If we feel that today is the worst day of our lives, then that becomes our reality. But not necessarily. Reality is, we can choose to process that negative feeling, and come up with a different, more positive conclusion. Take English speaking among Malaysian students as an intimate example.

With English speaking, many students I met have adequate skill. They might not be expert English speakers, but they could speak. They could express what they mean, and isn't that what language is all about?

But despite having the skill, they still lack confidence. One time a woman asked me how to improve her English speaking. She asked me in full English and without grammatical errors. Even her pronunciation was superb!

So, her question didn't make sense. Because she asked me as if she has a bad English. But reality is obviously different. She has a good English, but her emotions have distorted the reality. Despite having the ability, she still lacks confidence.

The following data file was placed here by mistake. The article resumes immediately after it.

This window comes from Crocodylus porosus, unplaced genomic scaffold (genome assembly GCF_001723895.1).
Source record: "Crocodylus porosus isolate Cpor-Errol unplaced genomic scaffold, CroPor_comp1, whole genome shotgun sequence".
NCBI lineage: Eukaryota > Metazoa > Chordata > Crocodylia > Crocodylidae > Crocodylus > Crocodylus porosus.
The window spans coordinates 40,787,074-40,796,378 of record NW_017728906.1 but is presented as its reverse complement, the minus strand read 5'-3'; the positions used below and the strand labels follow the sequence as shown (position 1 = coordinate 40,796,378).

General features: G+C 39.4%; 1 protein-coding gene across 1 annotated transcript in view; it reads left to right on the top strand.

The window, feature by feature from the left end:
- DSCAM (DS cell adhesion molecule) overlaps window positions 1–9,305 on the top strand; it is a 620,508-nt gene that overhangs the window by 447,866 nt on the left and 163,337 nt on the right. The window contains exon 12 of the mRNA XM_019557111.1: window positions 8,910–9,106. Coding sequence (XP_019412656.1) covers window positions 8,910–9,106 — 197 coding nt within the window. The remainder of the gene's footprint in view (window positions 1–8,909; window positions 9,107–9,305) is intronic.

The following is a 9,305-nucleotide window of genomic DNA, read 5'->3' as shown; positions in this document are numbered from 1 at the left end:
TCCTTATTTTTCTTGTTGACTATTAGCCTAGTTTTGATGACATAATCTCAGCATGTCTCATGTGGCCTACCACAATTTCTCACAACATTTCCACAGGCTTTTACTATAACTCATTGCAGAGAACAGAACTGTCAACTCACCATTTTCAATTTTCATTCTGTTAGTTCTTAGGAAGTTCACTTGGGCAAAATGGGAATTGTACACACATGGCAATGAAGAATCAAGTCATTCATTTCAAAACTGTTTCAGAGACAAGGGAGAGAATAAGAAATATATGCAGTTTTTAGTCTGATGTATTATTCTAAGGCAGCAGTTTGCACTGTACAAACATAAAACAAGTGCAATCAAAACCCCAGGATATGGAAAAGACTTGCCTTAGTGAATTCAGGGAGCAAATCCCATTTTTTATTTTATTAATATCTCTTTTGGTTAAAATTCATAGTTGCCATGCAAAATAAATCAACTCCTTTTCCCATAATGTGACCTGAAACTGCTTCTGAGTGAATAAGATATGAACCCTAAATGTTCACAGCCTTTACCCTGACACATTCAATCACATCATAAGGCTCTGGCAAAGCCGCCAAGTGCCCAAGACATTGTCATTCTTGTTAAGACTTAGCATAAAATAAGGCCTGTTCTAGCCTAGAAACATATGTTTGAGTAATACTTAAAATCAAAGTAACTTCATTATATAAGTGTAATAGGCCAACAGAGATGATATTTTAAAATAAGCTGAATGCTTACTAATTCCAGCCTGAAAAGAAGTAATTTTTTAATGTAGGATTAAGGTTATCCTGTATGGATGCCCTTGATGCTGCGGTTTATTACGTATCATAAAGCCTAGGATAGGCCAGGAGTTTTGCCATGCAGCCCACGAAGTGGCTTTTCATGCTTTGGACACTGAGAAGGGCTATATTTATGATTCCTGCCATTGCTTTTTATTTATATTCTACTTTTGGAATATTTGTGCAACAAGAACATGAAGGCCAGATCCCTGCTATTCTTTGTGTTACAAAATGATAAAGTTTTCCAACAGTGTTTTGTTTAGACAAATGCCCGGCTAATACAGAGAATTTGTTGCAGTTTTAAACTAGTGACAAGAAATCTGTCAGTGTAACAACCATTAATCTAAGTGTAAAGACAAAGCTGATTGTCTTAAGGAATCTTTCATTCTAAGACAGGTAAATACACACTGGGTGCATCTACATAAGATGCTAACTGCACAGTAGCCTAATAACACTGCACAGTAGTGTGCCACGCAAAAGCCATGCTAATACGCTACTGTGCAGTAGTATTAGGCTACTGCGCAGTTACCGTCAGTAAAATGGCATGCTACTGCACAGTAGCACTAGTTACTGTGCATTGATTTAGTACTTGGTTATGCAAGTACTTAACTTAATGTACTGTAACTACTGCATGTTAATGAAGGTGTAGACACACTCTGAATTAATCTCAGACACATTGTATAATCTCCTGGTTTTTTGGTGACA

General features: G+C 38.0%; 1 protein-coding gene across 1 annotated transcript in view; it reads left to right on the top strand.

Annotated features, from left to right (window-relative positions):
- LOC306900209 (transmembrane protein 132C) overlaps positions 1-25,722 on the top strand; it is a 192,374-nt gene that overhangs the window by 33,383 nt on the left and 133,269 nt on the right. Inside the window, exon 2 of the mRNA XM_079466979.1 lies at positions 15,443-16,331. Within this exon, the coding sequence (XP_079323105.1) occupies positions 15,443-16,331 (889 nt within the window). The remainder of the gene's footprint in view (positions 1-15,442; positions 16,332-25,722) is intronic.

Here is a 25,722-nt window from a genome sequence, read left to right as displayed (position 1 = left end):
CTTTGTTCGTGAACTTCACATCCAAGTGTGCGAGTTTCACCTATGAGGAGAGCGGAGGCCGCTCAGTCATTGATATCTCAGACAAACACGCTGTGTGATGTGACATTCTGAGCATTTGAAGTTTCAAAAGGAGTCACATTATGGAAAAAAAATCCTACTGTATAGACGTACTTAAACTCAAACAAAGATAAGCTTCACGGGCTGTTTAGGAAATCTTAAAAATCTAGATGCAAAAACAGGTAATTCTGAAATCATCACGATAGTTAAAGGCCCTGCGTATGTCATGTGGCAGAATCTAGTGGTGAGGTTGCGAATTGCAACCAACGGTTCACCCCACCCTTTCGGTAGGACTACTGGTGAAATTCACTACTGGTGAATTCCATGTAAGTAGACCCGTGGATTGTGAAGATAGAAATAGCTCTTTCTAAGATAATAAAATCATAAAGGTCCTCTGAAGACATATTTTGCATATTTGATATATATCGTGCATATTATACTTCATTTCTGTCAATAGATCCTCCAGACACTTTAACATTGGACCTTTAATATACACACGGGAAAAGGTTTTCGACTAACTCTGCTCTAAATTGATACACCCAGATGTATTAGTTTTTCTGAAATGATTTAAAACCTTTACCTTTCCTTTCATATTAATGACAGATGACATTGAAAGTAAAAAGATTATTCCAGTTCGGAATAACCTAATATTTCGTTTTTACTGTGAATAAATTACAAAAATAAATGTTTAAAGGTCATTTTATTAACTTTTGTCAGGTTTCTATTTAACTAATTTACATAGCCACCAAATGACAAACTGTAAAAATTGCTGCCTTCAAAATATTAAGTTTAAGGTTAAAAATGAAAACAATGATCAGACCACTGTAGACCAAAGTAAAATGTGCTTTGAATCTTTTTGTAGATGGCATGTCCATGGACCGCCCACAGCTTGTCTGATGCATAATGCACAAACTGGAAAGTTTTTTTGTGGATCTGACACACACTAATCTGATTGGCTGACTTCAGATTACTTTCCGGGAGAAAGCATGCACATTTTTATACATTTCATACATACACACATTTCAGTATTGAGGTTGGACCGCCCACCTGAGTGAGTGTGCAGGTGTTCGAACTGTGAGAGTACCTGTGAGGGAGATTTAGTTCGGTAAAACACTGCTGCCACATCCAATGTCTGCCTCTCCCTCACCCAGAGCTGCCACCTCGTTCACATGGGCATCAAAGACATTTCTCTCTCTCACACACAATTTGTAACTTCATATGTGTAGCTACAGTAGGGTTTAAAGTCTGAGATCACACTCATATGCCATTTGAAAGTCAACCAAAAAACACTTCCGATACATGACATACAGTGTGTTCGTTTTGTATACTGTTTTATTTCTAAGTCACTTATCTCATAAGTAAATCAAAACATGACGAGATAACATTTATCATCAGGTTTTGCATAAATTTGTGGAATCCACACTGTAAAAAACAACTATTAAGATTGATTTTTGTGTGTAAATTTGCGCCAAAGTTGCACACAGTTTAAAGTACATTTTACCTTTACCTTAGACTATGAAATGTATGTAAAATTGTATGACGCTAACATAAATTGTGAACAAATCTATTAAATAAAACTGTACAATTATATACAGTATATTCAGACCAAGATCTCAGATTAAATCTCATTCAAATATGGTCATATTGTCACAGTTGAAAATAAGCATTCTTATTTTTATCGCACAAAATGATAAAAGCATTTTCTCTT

She is not the only one. I've met others like her. Those instances suggest to me that confidence issues are deeper than having (or not having) the skills. If you think that your self-confidence will automatically improve if you have the English speaking skill, then you might want to think twice about it.

You might cure the symptom, but the disease is still there.

How many people with flawless English speaking who are not confident with themselves? On the other hand, how many people with not-so-flawless English speaking who are completely confident with themselves?

Clearly, English speaking is not the root of the problem.

The root of the problem is how you view yourself. Confidence is the delicate balance between superiority and inferiority. Having superiority could lead to arrogance. That's not good. Having inferiority could lead to self-loathing. That's not good either.

Confidence is somewhere in between, where you don't view yourself as above anyone else and you don't view yourself as worthless compared to anyone else. Confidence means to be comfortable in your own skin and to be comfortable with being yourself.